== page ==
Recently PressBox Publisher Stan Charles sat down with Governor Bob Ehrlich at the Governor’s residence to discuss the Preakness, slots and the state of sports in Maryland.

PressBox: Governor Ehrlich, how important are sports to the economy of the state of Maryland?

Governor Ehrlich: I can give you specific numbers about what occurs when a potential sports franchise exists in a particular town, and when lacrosse playoffs are in the town, the Preakness in the town. I can quantify that part of the answer. It’s a big number obviously; tens of millions of dollars. I cannot quantify for you, however, the local pride that we derive the benefit from something like the Preakness. You can’t quantify something like that. It’s impossible. So, when the Baltimore Colts left town, we could literally measure the loss of economic activity as a result of losing a professional franchise. I could never quantify for you, how you felt, how I felt, how all of us felt, not having a pro football team. So, there’s a measurable part to it and obviously there’s an unquantifiable element, as well.

PB: At a certain level, what’s the real value of sports franchises? Is it the economic benefits, or that sense of community that’s built around the teams? At a certain level, what’s the real value of sports franchises? Is it the economic benefits, or that sense of community that’s built around the teams? GE: Both, obviously. You’re talking about jobs and real dollars. Ask the bars, the hotels, the business establishments around Camden Yards or around any professional sports franchise. They can measure the value. But, again, you cannot measure the pride, the feeling of community, the feeling of team, the energy of 70,000 people sitting together watching the Ravens. You simply cannot do it.

PB: How valuable have the two downtown stadiums been in an economic development sense to the state?

GE: Again, I can give you numbers. Or all you have to do is ride around the area. We obviously have some real issues in parts of Baltimore. The older neighborhoods have some terrible issues, but around the stadiums in the Inner Harbor, you see major new bricks and mortar projects. You see the middle class, black and white, all races, all religions moving back into that part of the city. We can do that in other parts of the city and literally have a renaissance in Baltimore. Our issue now is that the renaissance is generally confined to Fells Point, Federal Point, the Inner Harbor; literally downtown Baltimore.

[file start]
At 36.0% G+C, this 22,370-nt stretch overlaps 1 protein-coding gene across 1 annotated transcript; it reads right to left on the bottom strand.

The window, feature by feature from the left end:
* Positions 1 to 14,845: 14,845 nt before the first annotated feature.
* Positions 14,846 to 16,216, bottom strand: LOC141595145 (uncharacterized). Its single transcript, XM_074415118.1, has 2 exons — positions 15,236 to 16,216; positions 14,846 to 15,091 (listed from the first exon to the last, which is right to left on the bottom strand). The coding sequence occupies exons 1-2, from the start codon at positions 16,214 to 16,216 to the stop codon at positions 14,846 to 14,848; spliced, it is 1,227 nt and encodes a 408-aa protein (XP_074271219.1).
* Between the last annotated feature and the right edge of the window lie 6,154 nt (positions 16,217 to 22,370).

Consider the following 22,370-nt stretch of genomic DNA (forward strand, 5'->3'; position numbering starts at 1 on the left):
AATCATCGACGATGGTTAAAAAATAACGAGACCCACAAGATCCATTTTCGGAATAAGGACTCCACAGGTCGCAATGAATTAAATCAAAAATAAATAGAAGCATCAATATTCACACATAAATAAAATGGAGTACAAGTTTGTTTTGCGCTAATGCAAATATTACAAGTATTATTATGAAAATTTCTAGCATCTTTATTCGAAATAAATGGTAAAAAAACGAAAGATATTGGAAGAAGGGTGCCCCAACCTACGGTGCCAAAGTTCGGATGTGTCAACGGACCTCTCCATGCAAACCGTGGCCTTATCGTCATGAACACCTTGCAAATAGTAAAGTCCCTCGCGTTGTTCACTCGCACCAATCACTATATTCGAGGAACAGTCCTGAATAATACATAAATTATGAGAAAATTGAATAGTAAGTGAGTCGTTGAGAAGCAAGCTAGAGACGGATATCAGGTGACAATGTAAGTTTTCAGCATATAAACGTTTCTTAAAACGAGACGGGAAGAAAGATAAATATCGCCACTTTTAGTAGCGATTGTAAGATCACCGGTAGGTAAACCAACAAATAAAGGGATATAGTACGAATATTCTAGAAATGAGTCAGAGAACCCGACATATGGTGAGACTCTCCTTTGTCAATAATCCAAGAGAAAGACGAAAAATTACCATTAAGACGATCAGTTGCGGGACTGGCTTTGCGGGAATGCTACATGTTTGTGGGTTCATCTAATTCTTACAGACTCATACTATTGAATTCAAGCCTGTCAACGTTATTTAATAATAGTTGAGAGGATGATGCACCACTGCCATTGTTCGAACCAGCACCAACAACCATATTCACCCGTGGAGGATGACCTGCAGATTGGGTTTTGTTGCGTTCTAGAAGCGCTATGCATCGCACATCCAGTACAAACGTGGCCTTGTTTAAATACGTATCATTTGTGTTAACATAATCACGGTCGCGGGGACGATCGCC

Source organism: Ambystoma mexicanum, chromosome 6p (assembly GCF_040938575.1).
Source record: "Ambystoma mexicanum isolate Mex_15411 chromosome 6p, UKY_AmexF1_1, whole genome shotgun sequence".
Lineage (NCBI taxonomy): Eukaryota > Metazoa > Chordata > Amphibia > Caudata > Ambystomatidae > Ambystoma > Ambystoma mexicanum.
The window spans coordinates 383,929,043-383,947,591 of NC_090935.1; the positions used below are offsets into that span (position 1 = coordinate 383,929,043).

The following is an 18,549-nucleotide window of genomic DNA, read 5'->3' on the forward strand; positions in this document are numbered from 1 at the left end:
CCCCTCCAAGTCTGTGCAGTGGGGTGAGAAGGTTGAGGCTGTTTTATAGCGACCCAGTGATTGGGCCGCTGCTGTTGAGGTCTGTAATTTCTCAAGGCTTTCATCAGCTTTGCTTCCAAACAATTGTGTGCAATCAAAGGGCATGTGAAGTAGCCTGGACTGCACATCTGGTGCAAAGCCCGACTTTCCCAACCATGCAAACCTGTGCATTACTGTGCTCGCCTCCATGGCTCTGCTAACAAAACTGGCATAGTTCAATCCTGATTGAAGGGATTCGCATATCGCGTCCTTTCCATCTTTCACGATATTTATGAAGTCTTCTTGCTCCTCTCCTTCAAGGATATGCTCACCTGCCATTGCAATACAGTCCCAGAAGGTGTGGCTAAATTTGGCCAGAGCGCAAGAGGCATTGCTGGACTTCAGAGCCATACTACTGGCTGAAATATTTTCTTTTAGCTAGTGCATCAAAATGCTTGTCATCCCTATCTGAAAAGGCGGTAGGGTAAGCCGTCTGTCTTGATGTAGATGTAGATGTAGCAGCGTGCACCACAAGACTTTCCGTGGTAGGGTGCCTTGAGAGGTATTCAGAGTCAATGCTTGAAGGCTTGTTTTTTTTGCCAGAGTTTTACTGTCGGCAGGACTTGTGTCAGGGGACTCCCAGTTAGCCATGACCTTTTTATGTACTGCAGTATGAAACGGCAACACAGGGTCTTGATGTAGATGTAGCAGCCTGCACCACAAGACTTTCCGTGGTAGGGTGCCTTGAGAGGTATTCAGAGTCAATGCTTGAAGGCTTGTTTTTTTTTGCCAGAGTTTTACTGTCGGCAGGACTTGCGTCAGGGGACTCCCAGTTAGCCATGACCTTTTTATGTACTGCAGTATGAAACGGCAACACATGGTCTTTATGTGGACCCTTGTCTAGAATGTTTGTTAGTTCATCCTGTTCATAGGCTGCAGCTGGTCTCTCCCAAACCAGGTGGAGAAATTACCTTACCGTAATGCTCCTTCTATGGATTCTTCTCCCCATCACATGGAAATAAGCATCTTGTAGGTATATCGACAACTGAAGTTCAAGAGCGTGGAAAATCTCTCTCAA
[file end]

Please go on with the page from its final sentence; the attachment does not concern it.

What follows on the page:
PB: What does the Preakness mean to Baltimore, to Maryland? What do you see as the future of the Preakness in our state?

GE: The future of the Preakness is relatively bleak. Pimlico makes money two days a year, the day prior to the Preakness and the day of the Preakness. I have run around this state for many years, not just the last four years, marketing horses, marketing agriculture. I love Maryland horseracing. I love the Preakness. I love Maryland agriculture. The problem that we face now is, given the intense competition from West Virginia, New Jersey, New York and soon Pennsylvania; we are at a competitive disadvantage. And unfortunately, we’ve had one major road-block here in Annapolis in the House of Delegates. That has caused us a lot of pain, in my view, with respect to [the horse racing] industry.

PB: Is it possible to have the racing industry and the breeding industry survive without a slots bill?

GE: In this environment, particularly given what Pennsylvania’s beginning to do, the answer is simply no.

PB: Can you quantify how many dollars currently leave our state and will leave our state once Pennsylvania has established its slots?

GE: There’s not a month that goes by that I do not learn of a stable, a trainer or a breeding operation that is about to leave, or is taking a certain amount of the operation, to another state that has the cash. These folks are business people. They will go where the cash is. To the extent that Maryland does not have the cash, they will leave.

PB: What do you say to those that rightfully add the negativity that gambling can bring to certain issues, such as spending money you don’t have, breaking up of families? How do you address those concerns?

GE: I think you need to look at life as it is, not as you wish it to be. Where I grew up in Kendale Apartments on Maiden Choice Lane, for a period of time in my early life, the police were raiding and knocking over the numbers runners, arresting the numbers runners. And then one day the State was the numbers runner. And the State was telling you, “you gotta play to win.” And you gotta play to win twice a day. And now you gotta play to win Pick-Three, Pick-Four and scratch-offs and Keno. My point is, we crossed the gaming threshold many, many years ago, decades ago in this state. For those who have a religious and/or moral conviction to the contrary, I accept it, and I do not lobby those folks. What does not count is, you are against gaming, except the Bingo in the church hall on Sunday night is okay. Sorry. If you’re against gaming, you’re against gaming. Now, what is fair, I think, intellectually, and can be debated, is where are you going to draw the line? But in my view, another form of gaming at a gaming venue, at a pre-existing gaming venue, a racetrack is not a wholesale expansion of gaming. It is not destination gaming. It simply will allow this industry to survive. And in my view, thrive.

PB: Do you think the legislators, the racing people, everybody involved in this issue understand how fragile this industry is with the Maryland Jockey Club now being owned by Magna, which is a public company?